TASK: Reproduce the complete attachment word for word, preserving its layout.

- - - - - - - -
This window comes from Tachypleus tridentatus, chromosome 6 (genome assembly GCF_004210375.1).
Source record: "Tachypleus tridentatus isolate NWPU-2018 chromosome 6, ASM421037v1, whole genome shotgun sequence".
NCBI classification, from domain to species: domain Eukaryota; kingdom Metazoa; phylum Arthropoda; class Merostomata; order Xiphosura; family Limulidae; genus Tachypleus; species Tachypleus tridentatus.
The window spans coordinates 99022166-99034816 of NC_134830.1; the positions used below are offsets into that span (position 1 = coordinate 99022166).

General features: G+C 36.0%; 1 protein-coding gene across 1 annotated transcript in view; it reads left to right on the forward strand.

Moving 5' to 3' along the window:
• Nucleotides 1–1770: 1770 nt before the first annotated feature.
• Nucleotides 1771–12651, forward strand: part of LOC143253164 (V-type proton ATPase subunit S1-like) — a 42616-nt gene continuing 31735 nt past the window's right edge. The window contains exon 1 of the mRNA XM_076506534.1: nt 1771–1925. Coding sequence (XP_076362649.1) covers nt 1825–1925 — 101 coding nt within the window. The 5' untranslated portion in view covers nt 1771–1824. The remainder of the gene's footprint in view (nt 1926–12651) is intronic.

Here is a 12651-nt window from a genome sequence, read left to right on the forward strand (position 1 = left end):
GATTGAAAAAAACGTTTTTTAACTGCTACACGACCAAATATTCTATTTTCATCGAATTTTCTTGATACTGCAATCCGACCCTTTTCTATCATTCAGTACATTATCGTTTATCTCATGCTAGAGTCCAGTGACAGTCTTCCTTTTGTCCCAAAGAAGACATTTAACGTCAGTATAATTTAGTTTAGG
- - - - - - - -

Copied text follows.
This window comes from Tachypleus tridentatus, chromosome 6 (genome assembly GCF_004210375.1).
Source record: "Tachypleus tridentatus isolate NWPU-2018 chromosome 6, ASM421037v1, whole genome shotgun sequence".
NCBI classification, from domain to species: domain Eukaryota; kingdom Metazoa; phylum Arthropoda; class Merostomata; order Xiphosura; family Limulidae; genus Tachypleus; species Tachypleus tridentatus.
The window spans coordinates 99022166-99034816 of NC_134830.1; the positions used below are offsets into that span (position 1 = coordinate 99022166).

General features: G+C 36.0%; 1 protein-coding gene across 1 annotated transcript in view; it reads left to right on the forward strand.

Moving 5' to 3' along the window:
• Nucleotides 1–1770: 1770 nt before the first annotated feature.
• Nucleotides 1771–12651, forward strand: part of LOC143253164 (V-type proton ATPase subunit S1-like) — a 42616-nt gene continuing 31735 nt past the window's right edge. The window contains exon 1 of the mRNA XM_076506534.1: nt 1771–1925. Coding sequence (XP_076362649.1) covers nt 1825–1925 — 101 coding nt within the window. The 5' untranslated portion in view covers nt 1771–1824. The remainder of the gene's footprint in view (nt 1926–12651) is intronic.

Here is a 12651-nt window from a genome sequence, read left to right on the forward strand (position 1 = left end):
GATTGAAAAAAACGTTTTTTAACTGCTACACGACCAAATATTCTATTTTCATCGAATTTTCTTGATACTGCAATCCGACCCTTTTCTATCATTCAGTACATTATCGTTTATCTCATGCTAGAGTCCAGTGACAGTCTTCCTTTTGTCCCAAAGAAGACATTTAACGTCAGTATAATTTAGTTTAGG